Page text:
North Texas — win
Cincy — win
at Florida — ???
Buffalo — win
Georgia — win
LSU — loss
at Alabama — loss
South Carolina — ???
MTSU — win
at Arkansas — loss
Vandy — win
at THE UK — win
That leaves two huge swing games — at Florida early in new coach Will Muschamp's first season and at home against a talented South Carolina team. Win those two (and if the 5-at-10 crazy predictions hold) and an 8-4 or 9-3 season is within reach and Derek Dooley is on the short list for national coach of the year.
5 at 10,
I want to thank you for clearing up the concerns I voiced last week regarding MMA. Let's move on.
Nuances become a part of every team in every sport as a season progresses. Sometimes they come from real-life tragedy or maybe from players doing something they hope will change their luck. Most of the time none of it continues past the first day of off-season. However, sometimes an action becomes a part of a team's identity and is made a part of it's ritual. If enough years pass, it becomes a part of it's history.
Indy 500 winners drink milk, pitchers with no-hitters can't find any buddies to sit with in the dugout. Zone was the only thing that worked in the past at Hickory and it's the only thing that's going to work in the future (Sidenote: When Coach Norman Dale took on the cults and installed the man-to-man, all it did was lead to a state championship against the mighty Bears of South Bend Central). These are the things that we expect our athletes to abide by. These are the things they are obligated to respect.
I say all of that to say this. If someone's not shirtless in a sports bra this Sunday following a U.S. World Cup victory, I will never listen to another soccer fan tell me how Americans just won't embrace soccer as an American sport. Play by the rules, soccer. Take the shirt off.
Great question/soliloquy. Let's just move along.
I have been curious for some time about the derivation of the name Moccasins for the Chattanooga sports teams. To the best of my knowledge, there was no Indian tribe called the moccasins, not even a minor tribe. And since it seems pretty silly to name a college's sports teams after a topographical feature of a river, as in Moccasin Bend, then the only other alternative seems to be the snake common to most southern waterways.
I would appreciate any background you may have come across.
Great question and welcome to the show. We have a call into the UTC sports info department, but here's what we have heard.
Up until the mid-1990s, UTC and UC before that was known as the Moccasins. It allegedly started as reference to the snake. It changed later and in the 60s and 70s was the Moccasin the Indian shoe. (and this was not because UTC smelled like feet; the Moccasins were pretty tough back then. Let's move along.)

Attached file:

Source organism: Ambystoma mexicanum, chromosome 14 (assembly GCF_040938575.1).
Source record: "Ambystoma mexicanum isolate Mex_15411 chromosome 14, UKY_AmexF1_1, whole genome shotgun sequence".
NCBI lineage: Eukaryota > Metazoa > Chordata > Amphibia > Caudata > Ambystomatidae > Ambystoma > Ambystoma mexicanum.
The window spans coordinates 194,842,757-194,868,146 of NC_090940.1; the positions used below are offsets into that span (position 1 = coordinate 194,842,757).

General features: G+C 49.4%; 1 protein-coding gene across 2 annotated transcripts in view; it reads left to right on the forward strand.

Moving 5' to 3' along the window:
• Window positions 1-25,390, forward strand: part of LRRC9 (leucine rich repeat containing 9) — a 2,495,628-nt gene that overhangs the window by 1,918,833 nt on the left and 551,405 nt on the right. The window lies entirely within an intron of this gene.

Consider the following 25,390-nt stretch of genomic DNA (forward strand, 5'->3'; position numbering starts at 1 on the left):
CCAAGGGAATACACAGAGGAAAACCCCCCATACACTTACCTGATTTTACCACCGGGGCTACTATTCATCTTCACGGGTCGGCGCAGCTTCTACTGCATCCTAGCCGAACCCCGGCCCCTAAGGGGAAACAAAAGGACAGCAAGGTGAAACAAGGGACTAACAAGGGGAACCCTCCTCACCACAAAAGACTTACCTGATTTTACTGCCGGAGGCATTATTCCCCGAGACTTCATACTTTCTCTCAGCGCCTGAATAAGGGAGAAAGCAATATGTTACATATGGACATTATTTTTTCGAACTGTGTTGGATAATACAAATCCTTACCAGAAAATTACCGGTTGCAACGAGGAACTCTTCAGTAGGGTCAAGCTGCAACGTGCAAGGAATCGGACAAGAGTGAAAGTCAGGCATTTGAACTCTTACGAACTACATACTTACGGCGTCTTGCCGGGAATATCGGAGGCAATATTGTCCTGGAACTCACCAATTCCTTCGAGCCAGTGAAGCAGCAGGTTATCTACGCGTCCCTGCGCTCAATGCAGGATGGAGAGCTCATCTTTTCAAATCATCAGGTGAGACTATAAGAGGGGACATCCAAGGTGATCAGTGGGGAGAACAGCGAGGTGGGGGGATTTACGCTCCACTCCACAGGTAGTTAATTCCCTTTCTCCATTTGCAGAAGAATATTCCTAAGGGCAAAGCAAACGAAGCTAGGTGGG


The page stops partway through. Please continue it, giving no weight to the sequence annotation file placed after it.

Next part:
The Indian-themed Moccasins morphed into, Chief Moccanooga, an overstated Cherokee Indian. In 1996, amid the sweeping sensitivity purge of American Indian nicknames (Syracuse, St. John's and many more schools also changed their nicknames about this time), the Moccasins became the Mocs, short for a mockingbird, which is the state bird of Tennessee. Now, the Moc is a mockingbird, and the mascot's name is "Scrappy" — named for longtime legendary football coach A.C. "Scrappy" Moore, who also is the namesake for the big three awards the TFP hands out at our Best of Preps banquet.
The 5-at-10 hopes that helps; and more importantly, we hope that we didn't mess anything up.
Kentucky head coach John Calipari reacts to a goal against Florida during the second half of an NCAA college basketball game at the Southeastern Conference tournament in Atlanta. (AP Photo/Dave Martin)
Reports out of Lexington, KY have Lebron James outfitting the Kentucky basketball team for the upcoming year. Everything seems to be going just right for Calipari’s Cats. (Oh how, I long for the days of Eddie Sutton.) Cal has made the Kentucky basketball program the most attractive in the nation. Calipari continues to bring in an abundance of talent every year. Which brings me to the subject of William Wesley, or “Worldwide Wes” as he’s most commonly known, and his connection to Calipari. It is no secret that Wes, who is an agent, is a fixture on the high school basketball circuit and reportedly has connections from all over. With all the scrutiny surrounding college athletics today and Calipari’s past, one would think that the NCAA would find something wrong with this relationship. What are your thoughts?
It seems that the NCAA spotlight has been focused on football since the beginning of last season with USC, Agent-Gate, Auburn and the Newtons, Oregon, THE Ohio State, et al. That said, there would have to be a college football scandal every month for the next six years for it to get where college basketball is. And a big part of that is the characters like Worldwide Wes that surround the game.
The 5-at-10, though, believes the NCAA does not go looking for violations. They react to violations that are self-reported, newspaper/media reported or reported by other schools. There are hundreds of schools playing dozens of sports, and the NCAA has a compliance office of something like 55 (and that includes the satellite office on THE campus of THE Ohio State University — kidding, kidding, sort of).
If the NCAA wants to find something they can find something on any one; that's the reason it's a big, Big, BIG deal when the NCAA comes calling.
But you're right about where Calipari has the Cats right now. That's the hot place to be and they are bringing in talent in waves. But, if history repeats itself, just wait a few years, and none of it will count. So you got that going for you C-Vol, which is like having total consciousness on your death bed, which is nice.
Jay was named the Sports Editor of the Times Free Press in 2003 and started with the newspaper in May 2002 as the Deputy Sports Editor. He was born and raised in Smyrna, Ga., and graduated from Auburn University before starting his newspaper career in 1997 with the Newnan (Ga.) Times Herald. Stops in Clayton and Henry counties in Georgia and two years as the Sports Editor of the Marietta (Ga.) Daily Journal preceded Jay’s ...